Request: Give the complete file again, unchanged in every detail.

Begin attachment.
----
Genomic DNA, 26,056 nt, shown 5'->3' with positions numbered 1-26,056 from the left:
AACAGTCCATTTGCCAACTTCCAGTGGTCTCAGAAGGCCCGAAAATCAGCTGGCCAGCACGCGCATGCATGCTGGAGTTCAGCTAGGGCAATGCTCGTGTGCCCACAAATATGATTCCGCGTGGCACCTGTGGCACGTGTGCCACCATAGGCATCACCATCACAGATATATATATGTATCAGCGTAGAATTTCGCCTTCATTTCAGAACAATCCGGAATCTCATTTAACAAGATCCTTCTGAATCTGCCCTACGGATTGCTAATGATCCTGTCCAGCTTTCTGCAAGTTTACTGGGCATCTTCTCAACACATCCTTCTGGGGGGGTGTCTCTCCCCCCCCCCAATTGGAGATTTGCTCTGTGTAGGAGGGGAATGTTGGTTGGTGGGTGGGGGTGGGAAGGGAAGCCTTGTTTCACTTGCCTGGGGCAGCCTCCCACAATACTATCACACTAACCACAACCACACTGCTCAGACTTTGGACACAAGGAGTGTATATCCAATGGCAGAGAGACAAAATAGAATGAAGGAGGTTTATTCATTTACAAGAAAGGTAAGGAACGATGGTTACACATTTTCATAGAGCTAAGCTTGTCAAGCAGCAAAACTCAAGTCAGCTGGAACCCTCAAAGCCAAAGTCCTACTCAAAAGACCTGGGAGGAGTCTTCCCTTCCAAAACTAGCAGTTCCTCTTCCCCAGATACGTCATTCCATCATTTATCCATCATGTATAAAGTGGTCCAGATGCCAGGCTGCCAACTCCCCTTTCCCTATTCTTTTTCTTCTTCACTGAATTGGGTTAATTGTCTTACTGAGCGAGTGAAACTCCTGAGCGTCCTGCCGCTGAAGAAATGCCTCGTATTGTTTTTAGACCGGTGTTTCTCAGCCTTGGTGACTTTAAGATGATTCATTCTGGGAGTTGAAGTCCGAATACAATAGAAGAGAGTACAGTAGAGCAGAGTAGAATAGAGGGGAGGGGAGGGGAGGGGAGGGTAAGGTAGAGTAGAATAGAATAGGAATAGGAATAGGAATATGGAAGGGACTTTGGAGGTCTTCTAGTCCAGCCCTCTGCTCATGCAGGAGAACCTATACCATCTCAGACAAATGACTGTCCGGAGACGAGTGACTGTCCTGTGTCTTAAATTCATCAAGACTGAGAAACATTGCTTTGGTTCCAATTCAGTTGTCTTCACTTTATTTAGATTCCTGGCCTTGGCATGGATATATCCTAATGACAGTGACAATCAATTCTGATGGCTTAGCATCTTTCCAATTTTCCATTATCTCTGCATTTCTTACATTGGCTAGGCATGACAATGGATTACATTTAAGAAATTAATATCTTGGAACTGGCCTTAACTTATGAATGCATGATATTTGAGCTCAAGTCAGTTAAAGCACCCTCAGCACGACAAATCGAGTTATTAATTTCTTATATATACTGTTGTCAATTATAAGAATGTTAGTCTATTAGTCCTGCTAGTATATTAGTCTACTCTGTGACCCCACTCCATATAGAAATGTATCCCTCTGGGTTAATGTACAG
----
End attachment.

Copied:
Genomic DNA, 26,056 nt, shown 5'->3' with positions numbered 1-26,056 from the left:
AACAGTCCATTTGCCAACTTCCAGTGGTCTCAGAAGGCCCGAAAATCAGCTGGCCAGCACGCGCATGCATGCTGGAGTTCAGCTAGGGCAATGCTCGTGTGCCCACAAATATGATTCCGCGTGGCACCTGTGGCACGTGTGCCACCATAGGCATCACCATCACAGATATATATATGTATCAGCGTAGAATTTCGCCTTCATTTCAGAACAATCCGGAATCTCATTTAACAAGATCCTTCTGAATCTGCCCTACGGATTGCTAATGATCCTGTCCAGCTTTCTGCAAGTTTACTGGGCATCTTCTCAACACATCCTTCTGGGGGGGTGTCTCTCCCCCCCCCCAATTGGAGATTTGCTCTGTGTAGGAGGGGAATGTTGGTTGGTGGGTGGGGGTGGGAAGGGAAGCCTTGTTTCACTTGCCTGGGGCAGCCTCCCACAATACTATCACACTAACCACAACCACACTGCTCAGACTTTGGACACAAGGAGTGTATATCCAATGGCAGAGAGACAAAATAGAATGAAGGAGGTTTATTCATTTACAAGAAAGGTAAGGAACGATGGTTACACATTTTCATAGAGCTAAGCTTGTCAAGCAGCAAAACTCAAGTCAGCTGGAACCCTCAAAGCCAAAGTCCTACTCAAAAGACCTGGGAGGAGTCTTCCCTTCCAAAACTAGCAGTTCCTCTTCCCCAGATACGTCATTCCATCATTTATCCATCATGTATAAAGTGGTCCAGATGCCAGGCTGCCAACTCCCCTTTCCCTATTCTTTTTCTTCTTCACTGAATTGGGTTAATTGTCTTACTGAGCGAGTGAAACTCCTGAGCGTCCTGCCGCTGAAGAAATGCCTCGTATTGTTTTTAGACCGGTGTTTCTCAGCCTTGGTGACTTTAAGATGATTCATTCTGGGAGTTGAAGTCCGAATACAATAGAAGAGAGTACAGTAGAGCAGAGTAGAATAGAGGGGAGGGGAGGGGAGGGGAGGGTAAGGTAGAGTAGAATAGAATAGGAATAGGAATAGGAATATGGAAGGGACTTTGGAGGTCTTCTAGTCCAGCCCTCTGCTCATGCAGGAGAACCTATACCATCTCAGACAAATGACTGTCCGGAGACGAGTGACTGTCCTGTGTCTTAAATTCATCAAGACTGAGAAACATTGCTTTGGTTCCAATTCAGTTGTCTTCACTTTATTTAGATTCCTGGCCTTGGCATGGATATATCCTAATGACAGTGACAATCAATTCTGATGGCTTAGCATCTTTCCAATTTTCCATTATCTCTGCATTTCTTACATTGGCTAGGCATGACAATGGATTACATTTAAGAAATTAATATCTTGGAACTGGCCTTAACTTATGAATGCATGATATTTGAGCTCAAGTCAGTTAAAGCACCCTCAGCACGACAAATCGAGTTATTAATTTCTTATATATACTGTTGTCAATTATAAGAATGTTAGTCTATTAGTCCTGCTAGTATATTAGTCTACTCTGTGACCCCACTCCATATAGAAATGTATCCCTCTGGGTTAATGTACAG